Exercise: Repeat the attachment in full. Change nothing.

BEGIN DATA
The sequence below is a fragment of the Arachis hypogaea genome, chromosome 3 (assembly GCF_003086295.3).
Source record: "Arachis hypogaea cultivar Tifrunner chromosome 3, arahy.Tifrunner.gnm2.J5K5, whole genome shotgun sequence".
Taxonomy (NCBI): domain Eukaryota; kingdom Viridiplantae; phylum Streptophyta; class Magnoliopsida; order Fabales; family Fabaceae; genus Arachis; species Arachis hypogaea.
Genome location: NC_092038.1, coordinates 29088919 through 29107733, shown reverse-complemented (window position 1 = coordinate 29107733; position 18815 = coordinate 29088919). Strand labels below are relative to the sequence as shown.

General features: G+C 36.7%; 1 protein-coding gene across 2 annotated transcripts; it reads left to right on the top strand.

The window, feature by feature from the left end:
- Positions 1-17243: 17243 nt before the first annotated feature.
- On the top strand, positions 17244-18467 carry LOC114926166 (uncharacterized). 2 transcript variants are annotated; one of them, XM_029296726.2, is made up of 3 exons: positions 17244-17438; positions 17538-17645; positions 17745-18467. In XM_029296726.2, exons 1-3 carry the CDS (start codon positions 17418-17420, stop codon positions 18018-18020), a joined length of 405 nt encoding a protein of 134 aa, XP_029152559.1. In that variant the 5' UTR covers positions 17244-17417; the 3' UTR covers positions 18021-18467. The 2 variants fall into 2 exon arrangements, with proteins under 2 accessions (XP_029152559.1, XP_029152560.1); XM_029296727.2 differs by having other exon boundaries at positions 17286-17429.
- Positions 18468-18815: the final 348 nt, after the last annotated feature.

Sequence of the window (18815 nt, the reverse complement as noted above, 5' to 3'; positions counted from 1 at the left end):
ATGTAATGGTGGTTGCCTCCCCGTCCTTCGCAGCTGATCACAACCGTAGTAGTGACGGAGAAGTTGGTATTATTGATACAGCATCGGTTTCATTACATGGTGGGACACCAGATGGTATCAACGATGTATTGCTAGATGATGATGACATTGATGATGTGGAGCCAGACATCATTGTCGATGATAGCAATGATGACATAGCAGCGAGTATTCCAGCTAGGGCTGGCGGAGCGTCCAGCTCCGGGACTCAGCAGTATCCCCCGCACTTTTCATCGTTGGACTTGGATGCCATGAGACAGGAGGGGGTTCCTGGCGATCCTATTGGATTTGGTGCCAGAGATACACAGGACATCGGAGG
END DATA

The sequence below is a fragment of the Arachis hypogaea genome, chromosome 3 (assembly GCF_003086295.3).
Source record: "Arachis hypogaea cultivar Tifrunner chromosome 3, arahy.Tifrunner.gnm2.J5K5, whole genome shotgun sequence".
Taxonomy (NCBI): domain Eukaryota; kingdom Viridiplantae; phylum Streptophyta; class Magnoliopsida; order Fabales; family Fabaceae; genus Arachis; species Arachis hypogaea.
Genome location: NC_092038.1, coordinates 29088919 through 29107733, shown reverse-complemented (window position 1 = coordinate 29107733; position 18815 = coordinate 29088919). Strand labels below are relative to the sequence as shown.

General features: G+C 36.7%; 1 protein-coding gene across 2 annotated transcripts; it reads left to right on the top strand.

The window, feature by feature from the left end:
- Positions 1-17243: 17243 nt before the first annotated feature.
- On the top strand, positions 17244-18467 carry LOC114926166 (uncharacterized). 2 transcript variants are annotated; one of them, XM_029296726.2, is made up of 3 exons: positions 17244-17438; positions 17538-17645; positions 17745-18467. In XM_029296726.2, exons 1-3 carry the CDS (start codon positions 17418-17420, stop codon positions 18018-18020), a joined length of 405 nt encoding a protein of 134 aa, XP_029152559.1. In that variant the 5' UTR covers positions 17244-17417; the 3' UTR covers positions 18021-18467. The 2 variants fall into 2 exon arrangements, with proteins under 2 accessions (XP_029152559.1, XP_029152560.1); XM_029296727.2 differs by having other exon boundaries at positions 17286-17429.
- Positions 18468-18815: the final 348 nt, after the last annotated feature.

Sequence of the window (18815 nt, the reverse complement as noted above, 5' to 3'; positions counted from 1 at the left end):
ATGTAATGGTGGTTGCCTCCCCGTCCTTCGCAGCTGATCACAACCGTAGTAGTGACGGAGAAGTTGGTATTATTGATACAGCATCGGTTTCATTACATGGTGGGACACCAGATGGTATCAACGATGTATTGCTAGATGATGATGACATTGATGATGTGGAGCCAGACATCATTGTCGATGATAGCAATGATGACATAGCAGCGAGTATTCCAGCTAGGGCTGGCGGAGCGTCCAGCTCCGGGACTCAGCAGTATCCCCCGCACTTTTCATCGTTGGACTTGGATGCCATGAGACAGGAGGGGGTTCCTGGCGATCCTATTGGATTTGGTGCCAGAGATACACAGGACATCGGAGG